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The Cookus Cupboard: Whole Grains and Flours

Sponsored by PCC Natural Markets, the largest consumer-owned natural foods cooperative in the United States. Nine locations in the Puget Sound area.

This is part of a series of videos about stocking your pantry with whole foods.  Here is a starter list for whole grain products to keep in store.  Once you establish and maintain pantry items, weekly grocery shopping can center on fresh produce, fish or animal protein and dairy products needed for menus.   Nice.

Humans eating grains represents the beginning of agriculture; planting, tending and harvesting created stability and community in our species.  Later, their consumption became an economically-viable source of calories.  We return to these humble foods at a time when we need a diet that is nutrient dense and fiber rich for better health.

Current research shows that eating whole grains is important for preventing heart disease, diabetes and certain types of cancer.  Keeping whole grain products at hand that you enjoy and are comfortable cooking is essential. 

Brown rice

can become the backdrop for dozens of dishes; simmer, pressure-cook or let Jane show you how to use a rice-cooker

Quinoa

quick cooking (just 15 minutes) and nutrient-dense this grain can be used to make salads for the lunchbox or served under curries, stir-fries

Oats

Purchase rolled or steel cut, whichever you prefer.  Give yourself a warm breakfast especially on cold mornings.

Wild rice

or another grain of your choice, so you have at least 4 to choose from; kasha (toasted buckwheat groats) is nice to keep around too.

Whole wheat pastry flour

Pastry flour is best for cookies, muffins, pie crusts; whole wheat flour is appropriate for bread-making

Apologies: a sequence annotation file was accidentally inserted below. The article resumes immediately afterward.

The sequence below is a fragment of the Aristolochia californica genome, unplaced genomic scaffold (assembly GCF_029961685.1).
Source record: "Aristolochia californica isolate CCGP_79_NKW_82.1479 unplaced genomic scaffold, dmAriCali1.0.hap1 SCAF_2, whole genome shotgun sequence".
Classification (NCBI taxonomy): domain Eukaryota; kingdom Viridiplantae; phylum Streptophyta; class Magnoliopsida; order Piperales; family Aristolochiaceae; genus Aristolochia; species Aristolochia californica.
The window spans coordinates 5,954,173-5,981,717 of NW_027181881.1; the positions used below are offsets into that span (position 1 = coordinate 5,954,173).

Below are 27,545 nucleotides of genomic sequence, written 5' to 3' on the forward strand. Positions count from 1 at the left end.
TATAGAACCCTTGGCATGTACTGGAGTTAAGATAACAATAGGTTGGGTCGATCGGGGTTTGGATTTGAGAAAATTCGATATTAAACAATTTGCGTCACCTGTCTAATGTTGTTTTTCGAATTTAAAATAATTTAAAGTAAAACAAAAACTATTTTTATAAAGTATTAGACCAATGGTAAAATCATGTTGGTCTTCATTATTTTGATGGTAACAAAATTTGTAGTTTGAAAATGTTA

Soba Noodles

quick cooking noodle made from buckwheat flour (no relation to wheat) and wheat.  100% buckwheat soba is also available.

Corn tortillas

fish tacos, huevos rancheros, these are a handy pocket for beans, vegetables and more

Whole Grain bread

read labels and buy locally-made bread with less than 5 ingredients, okay maybe 8 is okay

Storage:

Whole grains, such as brown rice, buckwheat, oats, quinoa, and millet can be stored in airtight containers at room temperature.  Un-ground whole grains will keep this way for 6-9 months.  Whole grain pastas stored in airtight containers will keep over a year.

Whole grain flours, including whole wheat, barley, brown rice, buckwheat, and spelt flour, should be stored in airtight containers where they will keep for 2 months at room temperature, 6 months in the refrigerator, and a year in the freezer. The essential oils in grains are released when grains are ground into flour making them more susceptible to spoilage.

7 Comments:

heather low choy
Love Feeding the Whole Family (an early edition), a thoughtful and useful gift from one of your former students. What's your take on the benefits, if any, of soaking grains before cooking with them? Or of using a cultured dairy product/miso to ferment them?
October 16, 2009, 11:09 am

Cynthia Lair
Yes heather, soaking grains eliminates the phytic acid and makes many of the nutrients more bioavailable. By soaking them with cultured dairy or miso you (obviously) add probiotics, increasing digestibility even further.
October 16, 2009, 1:14 pm

Rebecca Pouliot
When using wheat berries as a cooked breakfast cereal - as in Five Grain Morning Cereal - do you use hard winter wheat?
October 16, 2009, 3:04 pm

Cynthia Lair
Hard winter wheat berries are fine for cereal Rebecca. I have found that soaking the whole grains overnight (as Heather talks about above) in yogurt and water, blending them in the morning and then cooking is another excellent way to make cereal. Soak 1 cup of mixed grains in 1/4 cup yogurt and 1 cup water. Blend until smooth then simmer for 10-15 minutes.
October 17, 2009, 8:40 am

Rebecca Pouliot
Thanks Cynthia for this suggestion. I'll give it a try. Would you refrigerate the mixture for its overnight soak?
October 19, 2009, 5:46 pm

Sharon Porter
I really enjoyed this article. Thanks for listing each whole grain separately. I have written an article on the many benefits of whole grains along with some recipes you might enjoy: http://www.shar-on-nutrition.com/?p=362 Feel free to leave a comment! :)
October 20, 2009, 9:28 am

Wind Wind
I don't know who you wrote this for but you helped a btroher out.
August 7, 2011, 9:23 am

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